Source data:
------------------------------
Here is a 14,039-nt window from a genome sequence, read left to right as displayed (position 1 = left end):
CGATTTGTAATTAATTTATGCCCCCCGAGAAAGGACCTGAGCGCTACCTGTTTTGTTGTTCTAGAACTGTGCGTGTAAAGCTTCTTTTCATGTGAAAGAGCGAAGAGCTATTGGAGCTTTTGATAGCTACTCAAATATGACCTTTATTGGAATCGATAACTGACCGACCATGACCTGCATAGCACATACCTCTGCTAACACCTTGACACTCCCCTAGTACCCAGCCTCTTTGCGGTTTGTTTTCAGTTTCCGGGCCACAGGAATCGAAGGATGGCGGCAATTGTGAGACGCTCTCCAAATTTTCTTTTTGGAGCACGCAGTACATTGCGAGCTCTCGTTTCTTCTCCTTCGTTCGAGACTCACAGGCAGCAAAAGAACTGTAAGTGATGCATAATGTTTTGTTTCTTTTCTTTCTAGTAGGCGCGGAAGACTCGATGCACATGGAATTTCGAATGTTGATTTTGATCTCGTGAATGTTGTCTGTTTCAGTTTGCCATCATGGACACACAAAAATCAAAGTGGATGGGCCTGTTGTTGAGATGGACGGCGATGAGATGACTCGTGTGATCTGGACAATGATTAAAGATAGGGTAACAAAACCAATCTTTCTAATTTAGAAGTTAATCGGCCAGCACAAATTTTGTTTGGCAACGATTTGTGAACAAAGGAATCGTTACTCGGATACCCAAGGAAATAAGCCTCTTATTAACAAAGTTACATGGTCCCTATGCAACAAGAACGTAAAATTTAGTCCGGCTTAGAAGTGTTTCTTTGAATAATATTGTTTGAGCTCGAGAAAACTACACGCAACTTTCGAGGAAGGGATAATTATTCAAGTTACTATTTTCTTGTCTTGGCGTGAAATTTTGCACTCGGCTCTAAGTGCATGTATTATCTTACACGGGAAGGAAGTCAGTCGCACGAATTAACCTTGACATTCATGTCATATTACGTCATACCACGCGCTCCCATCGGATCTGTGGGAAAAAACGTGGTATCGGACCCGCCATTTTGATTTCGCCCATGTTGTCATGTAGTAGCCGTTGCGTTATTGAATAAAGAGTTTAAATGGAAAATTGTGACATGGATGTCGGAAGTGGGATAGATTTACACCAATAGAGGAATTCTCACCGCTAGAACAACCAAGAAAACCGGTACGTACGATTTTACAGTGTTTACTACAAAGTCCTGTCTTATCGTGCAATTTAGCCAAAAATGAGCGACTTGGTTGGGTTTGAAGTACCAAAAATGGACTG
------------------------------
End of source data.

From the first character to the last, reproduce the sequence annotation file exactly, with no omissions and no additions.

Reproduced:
Here is a 14,039-nt window from a genome sequence, read left to right as displayed (position 1 = left end):
CGATTTGTAATTAATTTATGCCCCCCGAGAAAGGACCTGAGCGCTACCTGTTTTGTTGTTCTAGAACTGTGCGTGTAAAGCTTCTTTTCATGTGAAAGAGCGAAGAGCTATTGGAGCTTTTGATAGCTACTCAAATATGACCTTTATTGGAATCGATAACTGACCGACCATGACCTGCATAGCACATACCTCTGCTAACACCTTGACACTCCCCTAGTACCCAGCCTCTTTGCGGTTTGTTTTCAGTTTCCGGGCCACAGGAATCGAAGGATGGCGGCAATTGTGAGACGCTCTCCAAATTTTCTTTTTGGAGCACGCAGTACATTGCGAGCTCTCGTTTCTTCTCCTTCGTTCGAGACTCACAGGCAGCAAAAGAACTGTAAGTGATGCATAATGTTTTGTTTCTTTTCTTTCTAGTAGGCGCGGAAGACTCGATGCACATGGAATTTCGAATGTTGATTTTGATCTCGTGAATGTTGTCTGTTTCAGTTTGCCATCATGGACACACAAAAATCAAAGTGGATGGGCCTGTTGTTGAGATGGACGGCGATGAGATGACTCGTGTGATCTGGACAATGATTAAAGATAGGGTAACAAAACCAATCTTTCTAATTTAGAAGTTAATCGGCCAGCACAAATTTTGTTTGGCAACGATTTGTGAACAAAGGAATCGTTACTCGGATACCCAAGGAAATAAGCCTCTTATTAACAAAGTTACATGGTCCCTATGCAACAAGAACGTAAAATTTAGTCCGGCTTAGAAGTGTTTCTTTGAATAATATTGTTTGAGCTCGAGAAAACTACACGCAACTTTCGAGGAAGGGATAATTATTCAAGTTACTATTTTCTTGTCTTGGCGTGAAATTTTGCACTCGGCTCTAAGTGCATGTATTATCTTACACGGGAAGGAAGTCAGTCGCACGAATTAACCTTGACATTCATGTCATATTACGTCATACCACGCGCTCCCATCGGATCTGTGGGAAAAAACGTGGTATCGGACCCGCCATTTTGATTTCGCCCATGTTGTCATGTAGTAGCCGTTGCGTTATTGAATAAAGAGTTTAAATGGAAAATTGTGACATGGATGTCGGAAGTGGGATAGATTTACACCAATAGAGGAATTCTCACCGCTAGAACAACCAAGAAAACCGGTACGTACGATTTTACAGTGTTTACTACAAAGTCCTGTCTTATCGTGCAATTTAGCCAAAAATGAGCGACTTGGTTGGGTTTGAAGTACCAAAAATGGACTG